BANGALORE: Sometime last month, artist Milind Nayak was admitted in a hospital for blood infection and dangerously high creatinine levels. “I almost reached the pearly gates but the doctors pulled me back,” he says. Milind went through dialysis and was not even conscious of all the medical procedures done to bring him back from the brink of death. “It was all a blur, but when I gained consciousness, I became urgently aware of all the unfinished business in my life and was busy making a bucket list in the ICU. The experience was a wake up call, because it brought me face to face with my mortality,” he says.
Portentously, just before he fell dangerously ill, Milind was feeling the urge to pull out old, unfinished canvasses and complete them. He shares, “Sometimes a canvas doesn’t feel right, but when you go back to it, you see potential. That is what I was doing when I crashed...finishing some pieces.”
He completes 41 years of his artistic journey this year and has been primarily self-taught, except for the inspiration and grooming he received from legendary artist G S Shenoy. He recalls, “I was in school in 1967 when I first saw his work and instantly felt a pull. I worked for 17 years in a bank. And then one day, I just walked out because I dared to ask myself the question, ‘what am I doing here?’”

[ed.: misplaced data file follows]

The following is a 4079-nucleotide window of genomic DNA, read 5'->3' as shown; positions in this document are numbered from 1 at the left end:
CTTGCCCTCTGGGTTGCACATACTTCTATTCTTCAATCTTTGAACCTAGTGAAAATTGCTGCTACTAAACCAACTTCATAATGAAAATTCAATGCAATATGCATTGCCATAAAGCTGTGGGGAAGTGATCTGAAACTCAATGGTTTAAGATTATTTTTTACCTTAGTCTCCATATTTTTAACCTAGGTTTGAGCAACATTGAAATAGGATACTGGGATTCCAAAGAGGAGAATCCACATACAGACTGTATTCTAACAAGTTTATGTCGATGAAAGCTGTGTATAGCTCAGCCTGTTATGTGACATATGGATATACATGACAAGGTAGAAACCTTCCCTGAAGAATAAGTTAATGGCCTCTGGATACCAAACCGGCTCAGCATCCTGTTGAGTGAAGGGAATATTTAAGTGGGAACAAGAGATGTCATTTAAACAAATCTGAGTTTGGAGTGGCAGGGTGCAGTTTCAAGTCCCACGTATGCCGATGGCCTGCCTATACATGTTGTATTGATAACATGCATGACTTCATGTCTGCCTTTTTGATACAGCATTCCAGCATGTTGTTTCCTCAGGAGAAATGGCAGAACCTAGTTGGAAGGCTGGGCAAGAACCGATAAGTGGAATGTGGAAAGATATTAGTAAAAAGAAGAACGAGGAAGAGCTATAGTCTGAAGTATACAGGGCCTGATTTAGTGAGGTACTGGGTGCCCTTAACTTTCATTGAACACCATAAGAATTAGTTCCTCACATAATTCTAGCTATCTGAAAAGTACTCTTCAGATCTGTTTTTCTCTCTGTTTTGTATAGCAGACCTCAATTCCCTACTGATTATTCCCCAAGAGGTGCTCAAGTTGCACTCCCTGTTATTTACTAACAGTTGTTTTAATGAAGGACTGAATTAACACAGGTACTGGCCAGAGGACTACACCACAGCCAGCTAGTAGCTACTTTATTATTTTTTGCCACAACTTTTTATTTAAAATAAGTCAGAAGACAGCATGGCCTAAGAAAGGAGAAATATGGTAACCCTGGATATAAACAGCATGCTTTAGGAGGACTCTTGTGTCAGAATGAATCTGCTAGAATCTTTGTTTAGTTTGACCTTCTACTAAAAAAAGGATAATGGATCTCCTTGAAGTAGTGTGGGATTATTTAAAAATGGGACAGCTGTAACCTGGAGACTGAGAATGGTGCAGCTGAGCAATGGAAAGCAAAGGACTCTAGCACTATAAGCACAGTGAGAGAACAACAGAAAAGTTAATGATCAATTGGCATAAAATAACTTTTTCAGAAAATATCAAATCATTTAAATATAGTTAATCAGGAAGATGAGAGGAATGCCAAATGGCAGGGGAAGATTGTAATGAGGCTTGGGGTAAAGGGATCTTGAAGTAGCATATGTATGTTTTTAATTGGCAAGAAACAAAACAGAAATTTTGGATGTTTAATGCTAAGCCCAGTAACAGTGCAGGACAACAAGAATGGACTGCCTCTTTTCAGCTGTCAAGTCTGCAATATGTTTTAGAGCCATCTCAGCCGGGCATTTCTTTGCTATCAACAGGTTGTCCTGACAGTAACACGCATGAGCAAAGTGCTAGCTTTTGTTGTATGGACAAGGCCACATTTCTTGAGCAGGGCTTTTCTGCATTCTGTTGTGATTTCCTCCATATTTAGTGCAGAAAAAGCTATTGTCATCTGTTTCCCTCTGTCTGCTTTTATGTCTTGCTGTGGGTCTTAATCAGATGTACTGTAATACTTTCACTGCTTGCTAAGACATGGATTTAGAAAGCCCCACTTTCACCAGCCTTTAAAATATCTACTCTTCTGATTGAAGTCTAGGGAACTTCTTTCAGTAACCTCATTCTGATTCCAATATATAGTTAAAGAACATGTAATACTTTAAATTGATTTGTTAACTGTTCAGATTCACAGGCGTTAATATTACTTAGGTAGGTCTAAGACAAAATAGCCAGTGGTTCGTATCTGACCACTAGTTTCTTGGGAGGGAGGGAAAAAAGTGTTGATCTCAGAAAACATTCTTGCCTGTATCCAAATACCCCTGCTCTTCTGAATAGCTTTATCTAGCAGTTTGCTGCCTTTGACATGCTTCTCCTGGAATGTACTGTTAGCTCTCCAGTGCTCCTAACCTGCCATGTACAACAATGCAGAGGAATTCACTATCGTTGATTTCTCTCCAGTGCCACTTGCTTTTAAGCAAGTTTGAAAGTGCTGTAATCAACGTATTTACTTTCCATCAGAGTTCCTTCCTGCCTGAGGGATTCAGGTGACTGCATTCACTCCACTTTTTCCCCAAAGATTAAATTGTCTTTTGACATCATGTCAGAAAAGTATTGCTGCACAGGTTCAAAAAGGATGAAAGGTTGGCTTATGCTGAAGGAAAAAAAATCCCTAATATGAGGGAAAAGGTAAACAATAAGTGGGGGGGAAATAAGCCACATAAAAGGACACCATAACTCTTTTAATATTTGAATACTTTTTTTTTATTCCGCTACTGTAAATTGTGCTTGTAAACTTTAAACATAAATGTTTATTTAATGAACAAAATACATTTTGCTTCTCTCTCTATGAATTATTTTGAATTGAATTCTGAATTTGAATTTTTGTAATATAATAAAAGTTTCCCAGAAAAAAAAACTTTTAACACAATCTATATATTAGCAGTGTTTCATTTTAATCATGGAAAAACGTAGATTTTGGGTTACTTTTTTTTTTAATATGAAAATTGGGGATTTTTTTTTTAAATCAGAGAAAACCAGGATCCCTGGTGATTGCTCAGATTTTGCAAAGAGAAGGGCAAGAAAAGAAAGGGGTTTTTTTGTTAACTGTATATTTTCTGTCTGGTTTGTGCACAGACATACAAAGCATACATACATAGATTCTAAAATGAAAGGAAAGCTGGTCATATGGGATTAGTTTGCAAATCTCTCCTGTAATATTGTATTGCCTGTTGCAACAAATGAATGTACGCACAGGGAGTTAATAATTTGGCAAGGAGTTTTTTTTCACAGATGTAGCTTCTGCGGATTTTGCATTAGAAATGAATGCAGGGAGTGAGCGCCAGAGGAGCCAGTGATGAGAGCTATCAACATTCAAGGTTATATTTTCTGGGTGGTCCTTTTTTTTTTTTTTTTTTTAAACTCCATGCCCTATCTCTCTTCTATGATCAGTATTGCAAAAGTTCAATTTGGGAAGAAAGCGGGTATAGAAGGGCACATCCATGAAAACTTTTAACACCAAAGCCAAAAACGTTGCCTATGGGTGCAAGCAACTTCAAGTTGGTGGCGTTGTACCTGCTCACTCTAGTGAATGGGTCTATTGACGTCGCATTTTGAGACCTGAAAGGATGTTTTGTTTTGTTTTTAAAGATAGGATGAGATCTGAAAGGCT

He then opened Bangalore’s first colour photo-copier shop and ran it for eight years. “I sold off the business and became a full-time artist,” says Milind. He has, from that moment in time, travelled the world with his art and mounted numerous shows. His work is avidly collected by individual enthusiasts and galleries.
“It has been quite a journey,” he says and adds, “I also learnt photography and every kind of printing from offset to screen just to gauge the behaviour of forms and colours. The colours developing in the dark taught me how to work with different tints. I worked with oils and multimedia and did a series on bamboos in 2005-2006, but then pastels caught my attention during an art camp in Pondicherry. Not just because they are the brightest medium, but because they are the purest form of colour in your hands. I finished almost 100 works in two years and it satisfied my soul. Once that satisfaction becomes habitual, you hear nothing but the calling of the soul.”
Art, he says, has taught him to divide his life in three parts – “the highlights, the mid tones and the deep shadows.” And Milind hopes to navigate each phase with a pastel in hand and a blank sheet before him. Says he, “I will take a break for one month to recover fully and then I will paint again. Because now, I am aware more than ever before, of the undone vast in my existence. It is time to do it all.”